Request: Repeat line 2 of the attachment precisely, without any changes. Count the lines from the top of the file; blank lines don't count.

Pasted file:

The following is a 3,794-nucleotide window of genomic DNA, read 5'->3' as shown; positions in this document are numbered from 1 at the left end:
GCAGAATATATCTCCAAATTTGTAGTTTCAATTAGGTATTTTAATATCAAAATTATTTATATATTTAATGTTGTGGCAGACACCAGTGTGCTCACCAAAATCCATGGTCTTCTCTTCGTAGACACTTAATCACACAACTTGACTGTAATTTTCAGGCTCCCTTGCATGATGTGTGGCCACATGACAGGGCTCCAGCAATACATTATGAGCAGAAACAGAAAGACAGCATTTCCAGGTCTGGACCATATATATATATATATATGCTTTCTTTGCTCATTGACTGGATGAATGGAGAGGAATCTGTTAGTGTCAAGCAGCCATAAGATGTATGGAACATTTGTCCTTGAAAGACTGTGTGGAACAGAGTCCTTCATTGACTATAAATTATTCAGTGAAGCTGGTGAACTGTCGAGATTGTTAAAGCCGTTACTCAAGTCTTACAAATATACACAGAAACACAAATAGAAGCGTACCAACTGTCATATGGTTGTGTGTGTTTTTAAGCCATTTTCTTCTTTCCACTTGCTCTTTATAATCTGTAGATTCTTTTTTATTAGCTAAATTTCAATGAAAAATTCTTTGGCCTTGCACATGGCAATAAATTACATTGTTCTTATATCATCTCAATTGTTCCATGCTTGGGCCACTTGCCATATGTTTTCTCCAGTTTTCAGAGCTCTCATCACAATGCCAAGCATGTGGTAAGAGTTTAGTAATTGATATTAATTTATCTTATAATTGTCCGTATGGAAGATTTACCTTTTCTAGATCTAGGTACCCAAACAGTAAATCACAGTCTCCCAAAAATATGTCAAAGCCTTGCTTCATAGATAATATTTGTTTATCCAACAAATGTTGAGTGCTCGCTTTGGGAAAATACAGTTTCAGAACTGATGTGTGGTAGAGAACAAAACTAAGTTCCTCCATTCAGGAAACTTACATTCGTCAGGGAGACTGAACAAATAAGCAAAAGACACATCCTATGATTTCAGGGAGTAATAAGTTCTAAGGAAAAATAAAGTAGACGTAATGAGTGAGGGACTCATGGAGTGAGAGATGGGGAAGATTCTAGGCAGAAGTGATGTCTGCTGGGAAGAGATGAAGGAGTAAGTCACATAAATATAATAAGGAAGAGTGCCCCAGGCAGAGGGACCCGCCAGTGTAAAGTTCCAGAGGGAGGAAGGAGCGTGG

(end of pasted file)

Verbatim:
GCAGAATATATCTCCAAATTTGTAGTTTCAATTAGGTATTTTAATATCAAAATTATTTATATATTTAATGTTGTGGCAGACACCAGTGTGCTCACCAAAATCCATGGTCTTCTCTTCGTAGACACTTAATCACACAACTTGACTGTAATTTTCAGGCTCCCTTGCATGATGTGTGGCCACATGACAGGGCTCCAGCAATACATTATGAGCAGAAACAGAAAGACAGCATTTCCAGGTCTGGACCATATATATATATATATATGCTTTCTTTGCTCATTGACTGGATGAATGGAGAGGAATCTGTTAGTGTCAAGCAGCCATAAGATGTATGGAACATTTGTCCTTGAAAGACTGTGTGGAACAGAGTCCTTCATTGACTATAAATTATTCAGTGAAGCTGGTGAACTGTCGAGATTGTTAAAGCCGTTACTCAAGTCTTACAAATATACACAGAAACACAAATAGAAGCGTACCAACTGTCATATGGTTGTGTGTGTTTTTAAGCCATTTTCTTCTTTCCACTTGCTCTTTATAATCTGTAGATTCTTTTTTATTAGCTAAATTTCAATGAAAAATTCTTTGGCCTTGCACATGGCAATAAATTACATTGTTCTTATATCATCTCAATTGTTCCATGCTTGGGCCACTTGCCATATGTTTTCTCCAGTTTTCAGAGCTCTCATCACAATGCCAAGCATGTGGTAAGAGTTTAGTAATTGATATTAATTTATCTTATAATTGTCCGTATGGAAGATTTACCTTTTCTAGATCTAGGTACCCAAACAGTAAATCACAGTCTCCCAAAAATATGTCAAAGCCTTGCTTCATAGATAATATTTGTTTATCCAACAAATGTTGAGTGCTCGCTTTGGGAAAATACAGTTTCAGAACTGATGTGTGGTAGAGAACAAAACTAAGTTCCTCCATTCAGGAAACTTACATTCGTCAGGGAGACTGAACAAATAAGCAAAAGACACATCCTATGATTTCAGGGAGTAATAAGTTCTAAGGAAAAATAAAGTAGACGTAATGAGTGAGGGACTCATGGAGTGAGAGATGGGGAAGATTCTAGGCAGAAGTGATGTCTGCTGGGAAGAGATGAAGGAGTAAGTCACATAAATATAATAAGGAAGAGTGCCCCAGGCAGAGGGACCCGCCAGTGTAAAGTTCCAGAGGGAGGAAGGAGCGTGG